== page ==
The first in a series of questionnaires answered by candidates for the Democratic nomination for mayor.
Valerie Cunningham has worked in various roles in the federal correctional system, Baltimore City and Prince George’s County’s court systems, and Sen. Chris Van Hollen’s office. Cunningham earned a master’s degree in criminal justice from the University of Baltimore and a bachelor’s degree in broadcast journalism from Troy State University. She also holds real estate licenses in Maryland and Alabama.
1. What will your administration do to help residents, businesses and nonprofits after the COVID-19 pandemic has passed?
COVID-19 has served to exacerbate the alarming reality many suffer in Baltimore; poverty at its zenith, poor housing, poor healthcare and unemployment. My administration will create partnerships with effective nonprofits to address the ills described above. My administration will also create a brain trust using the expertise of the universities in Baltimore City, John Hopkins, University of Maryland, University of Baltimore, Morgan State, Coppin State and Loyola, to develop a long term plan to address systemic problems of poverty, crime, healthcare disparities and homelessness.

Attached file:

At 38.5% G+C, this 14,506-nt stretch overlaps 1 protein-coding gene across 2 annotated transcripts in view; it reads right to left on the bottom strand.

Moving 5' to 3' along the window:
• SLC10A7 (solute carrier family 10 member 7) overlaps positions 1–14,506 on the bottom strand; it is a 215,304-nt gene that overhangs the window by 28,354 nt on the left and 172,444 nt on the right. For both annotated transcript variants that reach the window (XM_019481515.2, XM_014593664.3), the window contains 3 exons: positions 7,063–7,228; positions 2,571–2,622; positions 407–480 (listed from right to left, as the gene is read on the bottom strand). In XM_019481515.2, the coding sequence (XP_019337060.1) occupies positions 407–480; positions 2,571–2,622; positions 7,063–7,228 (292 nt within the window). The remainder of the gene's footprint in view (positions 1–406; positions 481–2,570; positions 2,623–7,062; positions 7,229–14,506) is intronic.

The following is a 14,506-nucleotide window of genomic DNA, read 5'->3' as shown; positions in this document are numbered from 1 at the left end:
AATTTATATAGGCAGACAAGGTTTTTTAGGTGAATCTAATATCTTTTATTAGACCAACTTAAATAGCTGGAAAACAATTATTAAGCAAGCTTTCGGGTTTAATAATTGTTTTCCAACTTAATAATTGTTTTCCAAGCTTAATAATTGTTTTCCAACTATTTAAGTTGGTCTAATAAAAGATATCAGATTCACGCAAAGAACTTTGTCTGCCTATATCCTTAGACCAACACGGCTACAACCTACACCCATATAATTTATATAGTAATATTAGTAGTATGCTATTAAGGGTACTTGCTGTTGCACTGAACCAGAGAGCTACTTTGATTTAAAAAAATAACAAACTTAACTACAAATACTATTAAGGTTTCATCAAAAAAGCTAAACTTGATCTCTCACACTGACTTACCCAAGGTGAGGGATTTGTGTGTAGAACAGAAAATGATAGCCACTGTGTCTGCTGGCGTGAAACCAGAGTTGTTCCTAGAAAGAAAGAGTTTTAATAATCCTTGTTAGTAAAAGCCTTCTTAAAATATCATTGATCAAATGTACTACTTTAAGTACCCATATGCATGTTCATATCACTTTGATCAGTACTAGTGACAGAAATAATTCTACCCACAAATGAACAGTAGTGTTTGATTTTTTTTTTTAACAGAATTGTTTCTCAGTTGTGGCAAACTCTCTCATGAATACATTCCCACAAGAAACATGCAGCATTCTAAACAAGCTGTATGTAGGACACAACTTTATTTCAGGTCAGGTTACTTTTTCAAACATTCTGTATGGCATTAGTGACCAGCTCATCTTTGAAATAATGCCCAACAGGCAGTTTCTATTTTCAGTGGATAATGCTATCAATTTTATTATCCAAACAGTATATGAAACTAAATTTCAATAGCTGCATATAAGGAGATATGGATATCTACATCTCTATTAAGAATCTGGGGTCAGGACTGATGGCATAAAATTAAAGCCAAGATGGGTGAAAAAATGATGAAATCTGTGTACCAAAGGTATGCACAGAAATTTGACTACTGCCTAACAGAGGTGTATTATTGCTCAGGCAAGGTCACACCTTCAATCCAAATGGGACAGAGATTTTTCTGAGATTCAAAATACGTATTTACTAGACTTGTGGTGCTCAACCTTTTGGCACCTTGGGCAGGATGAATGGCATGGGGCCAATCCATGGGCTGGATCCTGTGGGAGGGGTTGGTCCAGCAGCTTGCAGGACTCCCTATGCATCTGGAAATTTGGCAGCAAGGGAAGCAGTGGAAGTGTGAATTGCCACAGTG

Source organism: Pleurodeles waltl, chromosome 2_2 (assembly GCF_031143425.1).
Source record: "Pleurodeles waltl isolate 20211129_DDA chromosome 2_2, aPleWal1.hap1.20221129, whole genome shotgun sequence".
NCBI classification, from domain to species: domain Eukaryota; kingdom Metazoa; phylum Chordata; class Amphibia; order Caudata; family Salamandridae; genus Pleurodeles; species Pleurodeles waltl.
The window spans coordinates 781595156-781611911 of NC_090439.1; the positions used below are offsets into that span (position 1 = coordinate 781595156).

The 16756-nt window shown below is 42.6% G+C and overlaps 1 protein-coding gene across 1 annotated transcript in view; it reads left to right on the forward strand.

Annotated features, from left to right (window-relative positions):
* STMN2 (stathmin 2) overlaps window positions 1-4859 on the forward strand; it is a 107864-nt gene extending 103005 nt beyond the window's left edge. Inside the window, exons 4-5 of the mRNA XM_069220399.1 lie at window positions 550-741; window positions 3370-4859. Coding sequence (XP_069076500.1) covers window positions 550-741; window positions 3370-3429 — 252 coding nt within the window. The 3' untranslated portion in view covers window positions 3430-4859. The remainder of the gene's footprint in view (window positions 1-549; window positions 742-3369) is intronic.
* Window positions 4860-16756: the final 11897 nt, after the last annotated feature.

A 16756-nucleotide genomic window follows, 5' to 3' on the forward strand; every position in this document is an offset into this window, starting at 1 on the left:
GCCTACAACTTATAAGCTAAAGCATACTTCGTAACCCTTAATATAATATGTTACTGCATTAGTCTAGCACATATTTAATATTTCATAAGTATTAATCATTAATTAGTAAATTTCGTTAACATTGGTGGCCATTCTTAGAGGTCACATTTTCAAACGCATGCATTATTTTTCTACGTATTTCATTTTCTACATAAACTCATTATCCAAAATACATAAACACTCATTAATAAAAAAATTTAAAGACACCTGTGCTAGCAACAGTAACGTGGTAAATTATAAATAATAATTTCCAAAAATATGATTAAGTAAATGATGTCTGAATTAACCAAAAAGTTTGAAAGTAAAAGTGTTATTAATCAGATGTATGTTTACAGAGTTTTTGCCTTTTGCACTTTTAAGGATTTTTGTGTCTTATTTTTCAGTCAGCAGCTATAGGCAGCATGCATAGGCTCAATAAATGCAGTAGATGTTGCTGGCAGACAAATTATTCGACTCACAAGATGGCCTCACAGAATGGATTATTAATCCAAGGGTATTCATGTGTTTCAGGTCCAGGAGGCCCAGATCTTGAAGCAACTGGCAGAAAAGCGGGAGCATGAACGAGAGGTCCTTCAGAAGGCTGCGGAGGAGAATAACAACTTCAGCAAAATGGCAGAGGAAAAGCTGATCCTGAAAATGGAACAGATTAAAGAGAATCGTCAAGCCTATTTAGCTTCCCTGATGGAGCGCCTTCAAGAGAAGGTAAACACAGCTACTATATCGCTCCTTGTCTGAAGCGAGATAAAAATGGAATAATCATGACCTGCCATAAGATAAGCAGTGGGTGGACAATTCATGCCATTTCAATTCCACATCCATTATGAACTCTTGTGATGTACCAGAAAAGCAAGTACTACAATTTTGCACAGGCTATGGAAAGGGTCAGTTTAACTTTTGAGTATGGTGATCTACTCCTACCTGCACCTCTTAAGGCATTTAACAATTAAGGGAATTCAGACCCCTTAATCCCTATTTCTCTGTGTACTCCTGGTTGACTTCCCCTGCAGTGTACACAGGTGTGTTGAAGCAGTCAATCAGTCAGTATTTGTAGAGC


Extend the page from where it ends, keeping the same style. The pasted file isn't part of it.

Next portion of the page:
2. Baltimore mayors have grappled with the city’s violent crime for years, and since 2015, the annual homicide rate has surpassed 300 people killed. Why is your plan the best to solve violent crime in the city?
I am a seasoned criminal justice professional having served 20 years as a federal law enforcement officer.
My plan is multifaceted, and includes components that address poverty, unemployment, education, mental health and ethical governance. I am a leader Baltimore can believe in.
3. The current mayor and police commissioner say the Baltimore Police Department’s plan to curb violent crime is working, and yet homicides in 2020 are near the same level as 2019. Do you feel the plan is working?
No, as evidenced by the rate of violent crime in Baltimore City, the plan is not working.
4. How would you improve and expand access throughout Baltimore to public transit, bicycling, walking and other transportation options not based around single-occupancy vehicles?
I would focus on the areas outlined in the 2018 Regional Transportation Report which are described below.
- Integrate the MTAs and MARC Trains with Washington D.C.
- Modernize intercity and commuter rail
- Improve roadway and trail performance
- Create high performing public transit
- Grow employer mobility programs
- Expand access to opportunity
- Enable technology driven future
- Reform governance and funding
5. The area has been transfixed with the “squeegee kid” debate about window-washers on Baltimore streets. What would your administration do to connect people who are eager to work with well-paying jobs?
It has been said and portrayed in the news that the “Squeegee Kid” debate is about marginalized and underserved youth. Accordingly, I will have an educational plan that will train and prepare these youth to take well paying jobs.